Quality Isn’t a 9-to-5 Job

Tools, applications are evident outside the workplace

by Christopher C. Miller

as a quality professional, I often think about how quality is embedded in people’s everyday lives. Looking back at my own life, I was shocked to learn how long and how much quality has had an impact on me—especially outside of work. 

My first quality position was as a lab technician for C.F. Sauer Co., a condiment and food spice manufacturer. I performed environmental swabbing, packaging checks, lab analysis of raw and finished materials, and facility inspections to make sure the company complied with all local, state and federal regulations.

But it was long before that job that I was first exposed to quality. In February, as I was reviewing my journal, I realized just how long I’ve been using quality tools and applications without even realizing it.

Practice makes perfect

One of the earliest examples in which I used quality tools and applications is when I was in band at two different high schools. Each band director persistently had us practice to make certain we had the right tonal quality.

I really noticed the importance of practice, however, during my time on the Academic Bowl team. The coaches made sure we practiced to be a successful team. The practicing paid off—we won the school’s first-ever county championship.

Since then, I’ve realized that one of the concepts used during those practices is a well-known quality tool—the plan-do-check-act (PDCA) cycle, or, as I call it, plan-do-check-adjust cycle.

After graduating from high school, I went to Clemson University in South Carolina. There, I got involved in Clemson’s Residence Hall Association, first as a treasurer and later as member-at-large, and I dealt with student issues in the campus residence halls.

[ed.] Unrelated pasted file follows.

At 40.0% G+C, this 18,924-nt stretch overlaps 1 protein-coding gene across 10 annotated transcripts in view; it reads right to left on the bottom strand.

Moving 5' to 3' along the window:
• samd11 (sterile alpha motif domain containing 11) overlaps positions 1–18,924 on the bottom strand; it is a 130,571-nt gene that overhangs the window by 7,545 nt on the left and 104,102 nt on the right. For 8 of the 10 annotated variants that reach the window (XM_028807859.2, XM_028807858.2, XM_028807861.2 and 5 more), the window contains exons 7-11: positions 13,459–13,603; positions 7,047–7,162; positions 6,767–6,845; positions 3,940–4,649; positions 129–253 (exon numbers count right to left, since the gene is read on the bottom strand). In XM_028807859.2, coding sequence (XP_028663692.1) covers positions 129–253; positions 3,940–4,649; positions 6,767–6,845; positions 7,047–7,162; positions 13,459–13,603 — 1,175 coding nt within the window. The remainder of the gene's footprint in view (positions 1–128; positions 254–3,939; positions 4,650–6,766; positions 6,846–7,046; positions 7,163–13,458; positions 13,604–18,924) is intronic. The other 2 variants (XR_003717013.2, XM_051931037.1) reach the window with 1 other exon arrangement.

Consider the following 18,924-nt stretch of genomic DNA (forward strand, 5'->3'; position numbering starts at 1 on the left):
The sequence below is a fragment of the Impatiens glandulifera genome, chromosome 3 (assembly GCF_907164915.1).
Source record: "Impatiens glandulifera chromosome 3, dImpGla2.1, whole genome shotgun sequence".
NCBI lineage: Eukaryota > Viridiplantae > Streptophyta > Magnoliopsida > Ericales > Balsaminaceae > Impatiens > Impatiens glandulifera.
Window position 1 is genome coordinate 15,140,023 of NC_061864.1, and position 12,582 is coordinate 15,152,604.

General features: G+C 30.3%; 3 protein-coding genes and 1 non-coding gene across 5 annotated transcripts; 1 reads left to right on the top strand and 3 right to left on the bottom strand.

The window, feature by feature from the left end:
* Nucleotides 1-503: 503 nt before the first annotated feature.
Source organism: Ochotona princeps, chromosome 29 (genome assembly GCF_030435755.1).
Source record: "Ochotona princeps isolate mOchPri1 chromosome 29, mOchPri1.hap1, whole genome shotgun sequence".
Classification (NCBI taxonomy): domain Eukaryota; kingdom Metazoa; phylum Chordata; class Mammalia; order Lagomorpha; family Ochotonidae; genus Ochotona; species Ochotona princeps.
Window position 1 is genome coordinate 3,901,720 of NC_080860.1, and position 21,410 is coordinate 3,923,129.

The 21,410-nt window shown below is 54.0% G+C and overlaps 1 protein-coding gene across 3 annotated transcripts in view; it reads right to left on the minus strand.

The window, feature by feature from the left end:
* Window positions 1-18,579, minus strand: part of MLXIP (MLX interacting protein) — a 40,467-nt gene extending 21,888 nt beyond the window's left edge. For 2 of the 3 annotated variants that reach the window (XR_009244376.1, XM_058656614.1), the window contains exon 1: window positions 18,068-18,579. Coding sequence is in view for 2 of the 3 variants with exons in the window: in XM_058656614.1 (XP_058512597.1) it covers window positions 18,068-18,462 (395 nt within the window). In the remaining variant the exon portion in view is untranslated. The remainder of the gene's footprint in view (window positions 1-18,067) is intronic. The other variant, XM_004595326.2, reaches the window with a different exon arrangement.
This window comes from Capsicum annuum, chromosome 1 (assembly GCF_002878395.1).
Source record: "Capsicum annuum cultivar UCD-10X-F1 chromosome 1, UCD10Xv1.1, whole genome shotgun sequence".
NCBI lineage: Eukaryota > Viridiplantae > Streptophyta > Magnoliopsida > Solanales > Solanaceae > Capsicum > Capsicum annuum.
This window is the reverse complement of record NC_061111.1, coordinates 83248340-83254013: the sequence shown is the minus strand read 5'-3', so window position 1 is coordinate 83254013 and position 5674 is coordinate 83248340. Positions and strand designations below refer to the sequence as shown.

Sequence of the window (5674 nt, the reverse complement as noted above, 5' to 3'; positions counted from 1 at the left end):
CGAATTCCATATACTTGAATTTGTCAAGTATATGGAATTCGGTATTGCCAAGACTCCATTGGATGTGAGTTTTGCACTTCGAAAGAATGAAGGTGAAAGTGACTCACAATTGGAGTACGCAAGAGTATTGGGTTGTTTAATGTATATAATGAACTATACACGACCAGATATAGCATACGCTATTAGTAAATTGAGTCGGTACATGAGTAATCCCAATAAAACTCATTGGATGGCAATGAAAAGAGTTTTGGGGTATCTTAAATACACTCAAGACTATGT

There, I saw quality embedded in the meeting agendas, and I visited the halls to get resident feedback so campus housing officials could make the quality of life better for students. It was there that I learned the importance of feedback and communication between students and housing officials.

One way I was involved in improving the quality of life was by helping make the areas outside the residence halls safer at night. By working with several resident directors and housing officials, we had lights installed outside the buildings, which helped reduce the risk of on-campus crime.        

Thinking outside the job

Over the years, I’ve also seen continuous improvement used to make things better in my personal life. At my church, I make every effort as an usher captain to improve the quality of service for members and visitors so they can enjoy the church worship service.

An example of continuous improvement to make church service better occurred last year: Church officers moved the usher collection plates from an open part of the church office to a more secure place. This change led to more efficient collections, reduced the time for collections by five minutes, lessened the offering handling by one step and helped prevent robbery and theft.

Since May 2006, I’ve taken up editing for Wikipedia as a hobby. I’ve seen many quality tools employed on the website, including PDCA; audit follow-up on any discussions regarding articles, images, templates and categories; checklists on how to write, edit and delete articles and upload images; and continuous improvement to increase the quality and quantity of articles.

One example of article auditing occurred in March with a piece for a "good article nomination."1 I created and edited an article on the International Ski Federation Nordic World Ski Championships 2009. I worked with an editor from Norway and another from the Czech Republic to address concerns raised by a Norwegian reviewer to help the article earn the good article standing, which it eventually did.

In short, we may work in the quality profession, but when we think about it, we realize we’ve been dealing with quality all of our lives. I am passionate about quality because I want to make products, services and life in general better for myself and everyone else.

Reference and Note

  1. Wikipedia, http://en.wikipedia.org/wiki/Wikipedia:good_articles. According to Wikipedia, "good articles" are articles that are considered to be of good quality, but which are not yet, or are unlikely to reach, featured article quality.

Christopher C. Miller is the second-shift quality supervisor for the House of Cheatham in Stone Mountain, GA. He received his bachelor’s degree in agricultural engineering from Clemson University in South Carolina. Miller is an ASQ-certified quality auditor and an ASQ member.

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